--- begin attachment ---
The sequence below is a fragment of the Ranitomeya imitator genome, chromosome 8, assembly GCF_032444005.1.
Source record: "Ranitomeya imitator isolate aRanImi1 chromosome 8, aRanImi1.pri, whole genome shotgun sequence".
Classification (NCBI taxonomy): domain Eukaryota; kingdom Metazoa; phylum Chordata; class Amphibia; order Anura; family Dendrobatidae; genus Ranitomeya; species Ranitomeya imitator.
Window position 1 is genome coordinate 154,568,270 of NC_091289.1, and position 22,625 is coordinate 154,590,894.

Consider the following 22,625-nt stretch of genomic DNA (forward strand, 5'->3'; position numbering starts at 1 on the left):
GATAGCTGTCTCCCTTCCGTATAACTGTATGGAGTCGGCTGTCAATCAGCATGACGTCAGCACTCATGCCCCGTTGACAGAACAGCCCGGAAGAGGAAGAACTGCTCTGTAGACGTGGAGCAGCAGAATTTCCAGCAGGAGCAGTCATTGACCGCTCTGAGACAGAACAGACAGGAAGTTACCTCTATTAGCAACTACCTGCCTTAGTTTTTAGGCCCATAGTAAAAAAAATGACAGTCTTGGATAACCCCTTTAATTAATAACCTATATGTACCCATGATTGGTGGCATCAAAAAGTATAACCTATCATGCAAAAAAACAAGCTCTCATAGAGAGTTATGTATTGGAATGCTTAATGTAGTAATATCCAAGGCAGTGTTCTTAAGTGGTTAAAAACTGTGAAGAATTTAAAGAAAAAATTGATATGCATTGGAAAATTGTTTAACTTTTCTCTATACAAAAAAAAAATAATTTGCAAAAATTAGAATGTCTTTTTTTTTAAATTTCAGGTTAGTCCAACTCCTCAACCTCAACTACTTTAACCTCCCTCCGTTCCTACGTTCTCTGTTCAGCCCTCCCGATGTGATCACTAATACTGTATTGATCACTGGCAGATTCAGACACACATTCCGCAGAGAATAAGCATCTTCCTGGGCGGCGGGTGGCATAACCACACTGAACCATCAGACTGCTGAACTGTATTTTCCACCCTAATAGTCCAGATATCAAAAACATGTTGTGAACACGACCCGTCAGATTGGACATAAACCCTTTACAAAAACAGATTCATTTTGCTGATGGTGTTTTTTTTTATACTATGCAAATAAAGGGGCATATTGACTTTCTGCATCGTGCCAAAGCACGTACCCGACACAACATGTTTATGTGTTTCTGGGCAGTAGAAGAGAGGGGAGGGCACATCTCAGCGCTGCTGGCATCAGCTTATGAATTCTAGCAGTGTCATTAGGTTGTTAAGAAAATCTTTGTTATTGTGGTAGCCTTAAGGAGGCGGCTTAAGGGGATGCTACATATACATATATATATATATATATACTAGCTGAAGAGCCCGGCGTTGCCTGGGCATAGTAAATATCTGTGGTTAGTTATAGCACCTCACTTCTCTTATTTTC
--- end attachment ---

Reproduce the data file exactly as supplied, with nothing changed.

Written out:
The sequence below is a fragment of the Ranitomeya imitator genome, chromosome 8, assembly GCF_032444005.1.
Source record: "Ranitomeya imitator isolate aRanImi1 chromosome 8, aRanImi1.pri, whole genome shotgun sequence".
Classification (NCBI taxonomy): domain Eukaryota; kingdom Metazoa; phylum Chordata; class Amphibia; order Anura; family Dendrobatidae; genus Ranitomeya; species Ranitomeya imitator.
Window position 1 is genome coordinate 154,568,270 of NC_091289.1, and position 22,625 is coordinate 154,590,894.

Consider the following 22,625-nt stretch of genomic DNA (forward strand, 5'->3'; position numbering starts at 1 on the left):
GATAGCTGTCTCCCTTCCGTATAACTGTATGGAGTCGGCTGTCAATCAGCATGACGTCAGCACTCATGCCCCGTTGACAGAACAGCCCGGAAGAGGAAGAACTGCTCTGTAGACGTGGAGCAGCAGAATTTCCAGCAGGAGCAGTCATTGACCGCTCTGAGACAGAACAGACAGGAAGTTACCTCTATTAGCAACTACCTGCCTTAGTTTTTAGGCCCATAGTAAAAAAAATGACAGTCTTGGATAACCCCTTTAATTAATAACCTATATGTACCCATGATTGGTGGCATCAAAAAGTATAACCTATCATGCAAAAAAACAAGCTCTCATAGAGAGTTATGTATTGGAATGCTTAATGTAGTAATATCCAAGGCAGTGTTCTTAAGTGGTTAAAAACTGTGAAGAATTTAAAGAAAAAATTGATATGCATTGGAAAATTGTTTAACTTTTCTCTATACAAAAAAAAAATAATTTGCAAAAATTAGAATGTCTTTTTTTTTAAATTTCAGGTTAGTCCAACTCCTCAACCTCAACTACTTTAACCTCCCTCCGTTCCTACGTTCTCTGTTCAGCCCTCCCGATGTGATCACTAATACTGTATTGATCACTGGCAGATTCAGACACACATTCCGCAGAGAATAAGCATCTTCCTGGGCGGCGGGTGGCATAACCACACTGAACCATCAGACTGCTGAACTGTATTTTCCACCCTAATAGTCCAGATATCAAAAACATGTTGTGAACACGACCCGTCAGATTGGACATAAACCCTTTACAAAAACAGATTCATTTTGCTGATGGTGTTTTTTTTTATACTATGCAAATAAAGGGGCATATTGACTTTCTGCATCGTGCCAAAGCACGTACCCGACACAACATGTTTATGTGTTTCTGGGCAGTAGAAGAGAGGGGAGGGCACATCTCAGCGCTGCTGGCATCAGCTTATGAATTCTAGCAGTGTCATTAGGTTGTTAAGAAAATCTTTGTTATTGTGGTAGCCTTAAGGAGGCGGCTTAAGGGGATGCTACATATACATATATATATATATATATACTAGCTGAAGAGCCCGGCGTTGCCTGGGCATAGTAAATATCTGTGGTTAGTTATAGCACCTCACTTCTCTTATTTTC